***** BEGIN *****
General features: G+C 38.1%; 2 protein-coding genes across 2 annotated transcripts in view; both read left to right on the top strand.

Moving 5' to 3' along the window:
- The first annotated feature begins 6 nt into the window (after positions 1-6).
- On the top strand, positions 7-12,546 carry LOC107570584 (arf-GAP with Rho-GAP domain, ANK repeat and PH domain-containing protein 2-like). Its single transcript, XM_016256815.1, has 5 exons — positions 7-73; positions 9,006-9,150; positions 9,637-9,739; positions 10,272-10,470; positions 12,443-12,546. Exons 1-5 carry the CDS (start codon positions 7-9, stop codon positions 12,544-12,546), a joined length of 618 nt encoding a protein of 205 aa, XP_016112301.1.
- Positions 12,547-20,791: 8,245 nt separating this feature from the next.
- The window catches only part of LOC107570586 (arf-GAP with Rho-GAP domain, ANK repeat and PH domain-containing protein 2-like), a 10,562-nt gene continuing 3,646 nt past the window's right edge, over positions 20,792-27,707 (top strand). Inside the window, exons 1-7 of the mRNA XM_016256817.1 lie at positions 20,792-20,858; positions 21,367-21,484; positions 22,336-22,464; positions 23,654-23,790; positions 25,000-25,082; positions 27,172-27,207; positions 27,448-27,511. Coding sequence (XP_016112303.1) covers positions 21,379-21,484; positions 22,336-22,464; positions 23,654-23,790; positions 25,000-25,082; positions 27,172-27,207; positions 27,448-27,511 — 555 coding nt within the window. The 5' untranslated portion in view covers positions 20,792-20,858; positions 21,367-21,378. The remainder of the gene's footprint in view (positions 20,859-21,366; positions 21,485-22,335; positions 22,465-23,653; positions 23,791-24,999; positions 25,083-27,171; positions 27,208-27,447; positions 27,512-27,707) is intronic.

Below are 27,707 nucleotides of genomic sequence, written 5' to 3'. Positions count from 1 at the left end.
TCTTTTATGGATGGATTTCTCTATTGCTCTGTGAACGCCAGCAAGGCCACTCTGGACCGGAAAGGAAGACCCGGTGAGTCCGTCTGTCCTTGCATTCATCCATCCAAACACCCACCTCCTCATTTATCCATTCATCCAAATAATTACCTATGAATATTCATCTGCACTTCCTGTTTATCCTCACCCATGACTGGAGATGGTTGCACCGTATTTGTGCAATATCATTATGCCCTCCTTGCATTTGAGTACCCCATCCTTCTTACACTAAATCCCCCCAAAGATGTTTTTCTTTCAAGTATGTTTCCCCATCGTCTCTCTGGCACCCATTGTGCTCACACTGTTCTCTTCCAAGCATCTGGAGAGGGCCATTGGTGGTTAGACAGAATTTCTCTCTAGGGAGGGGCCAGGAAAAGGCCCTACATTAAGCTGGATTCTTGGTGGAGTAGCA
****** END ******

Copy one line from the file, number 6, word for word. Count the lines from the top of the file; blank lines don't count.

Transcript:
- The window catches only part of LOC107570586 (arf-GAP with Rho-GAP domain, ANK repeat and PH domain-containing protein 2-like), a 10,562-nt gene continuing 3,646 nt past the window's right edge, over positions 20,792-27,707 (top strand). Inside the window, exons 1-7 of the mRNA XM_016256817.1 lie at positions 20,792-20,858; positions 21,367-21,484; positions 22,336-22,464; positions 23,654-23,790; positions 25,000-25,082; positions 27,172-27,207; positions 27,448-27,511. Coding sequence (XP_016112303.1) covers positions 21,379-21,484; positions 22,336-22,464; positions 23,654-23,790; positions 25,000-25,082; positions 27,172-27,207; positions 27,448-27,511 — 555 coding nt within the window. The 5' untranslated portion in view covers positions 20,792-20,858; positions 21,367-21,378. The remainder of the gene's footprint in view (positions 20,859-21,366; positions 21,485-22,335; positions 22,465-23,653; positions 23,791-24,999; positions 25,083-27,171; positions 27,208-27,447; positions 27,512-27,707) is intronic.